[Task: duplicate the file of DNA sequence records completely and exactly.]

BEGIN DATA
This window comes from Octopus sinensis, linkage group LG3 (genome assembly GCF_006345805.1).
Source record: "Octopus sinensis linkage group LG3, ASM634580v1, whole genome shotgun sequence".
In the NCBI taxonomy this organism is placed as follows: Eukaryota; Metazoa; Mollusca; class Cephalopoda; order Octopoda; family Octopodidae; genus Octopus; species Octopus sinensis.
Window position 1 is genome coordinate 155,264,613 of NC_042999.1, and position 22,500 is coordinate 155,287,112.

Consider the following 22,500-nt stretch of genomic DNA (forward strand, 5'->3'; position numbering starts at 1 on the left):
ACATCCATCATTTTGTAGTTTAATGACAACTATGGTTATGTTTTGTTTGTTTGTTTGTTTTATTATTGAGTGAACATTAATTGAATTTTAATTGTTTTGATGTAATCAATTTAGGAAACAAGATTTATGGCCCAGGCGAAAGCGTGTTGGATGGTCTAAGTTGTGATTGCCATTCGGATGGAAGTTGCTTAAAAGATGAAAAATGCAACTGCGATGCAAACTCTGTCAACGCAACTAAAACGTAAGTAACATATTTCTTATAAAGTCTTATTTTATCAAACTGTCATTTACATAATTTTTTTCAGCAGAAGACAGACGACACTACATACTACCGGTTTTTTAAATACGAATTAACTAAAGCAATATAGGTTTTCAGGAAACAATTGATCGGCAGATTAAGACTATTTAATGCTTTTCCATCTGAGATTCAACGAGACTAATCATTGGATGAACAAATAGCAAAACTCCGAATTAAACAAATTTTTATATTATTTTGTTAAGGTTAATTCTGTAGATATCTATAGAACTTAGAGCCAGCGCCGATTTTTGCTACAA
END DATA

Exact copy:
This window comes from Octopus sinensis, linkage group LG3 (genome assembly GCF_006345805.1).
Source record: "Octopus sinensis linkage group LG3, ASM634580v1, whole genome shotgun sequence".
In the NCBI taxonomy this organism is placed as follows: Eukaryota; Metazoa; Mollusca; class Cephalopoda; order Octopoda; family Octopodidae; genus Octopus; species Octopus sinensis.
Window position 1 is genome coordinate 155,264,613 of NC_042999.1, and position 22,500 is coordinate 155,287,112.

Consider the following 22,500-nt stretch of genomic DNA (forward strand, 5'->3'; position numbering starts at 1 on the left):
ACATCCATCATTTTGTAGTTTAATGACAACTATGGTTATGTTTTGTTTGTTTGTTTGTTTTATTATTGAGTGAACATTAATTGAATTTTAATTGTTTTGATGTAATCAATTTAGGAAACAAGATTTATGGCCCAGGCGAAAGCGTGTTGGATGGTCTAAGTTGTGATTGCCATTCGGATGGAAGTTGCTTAAAAGATGAAAAATGCAACTGCGATGCAAACTCTGTCAACGCAACTAAAACGTAAGTAACATATTTCTTATAAAGTCTTATTTTATCAAACTGTCATTTACATAATTTTTTTCAGCAGAAGACAGACGACACTACATACTACCGGTTTTTTAAATACGAATTAACTAAAGCAATATAGGTTTTCAGGAAACAATTGATCGGCAGATTAAGACTATTTAATGCTTTTCCATCTGAGATTCAACGAGACTAATCATTGGATGAACAAATAGCAAAACTCCGAATTAAACAAATTTTTATATTATTTTGTTAAGGTTAATTCTGTAGATATCTATAGAACTTAGAGCCAGCGCCGATTTTTGCTACAA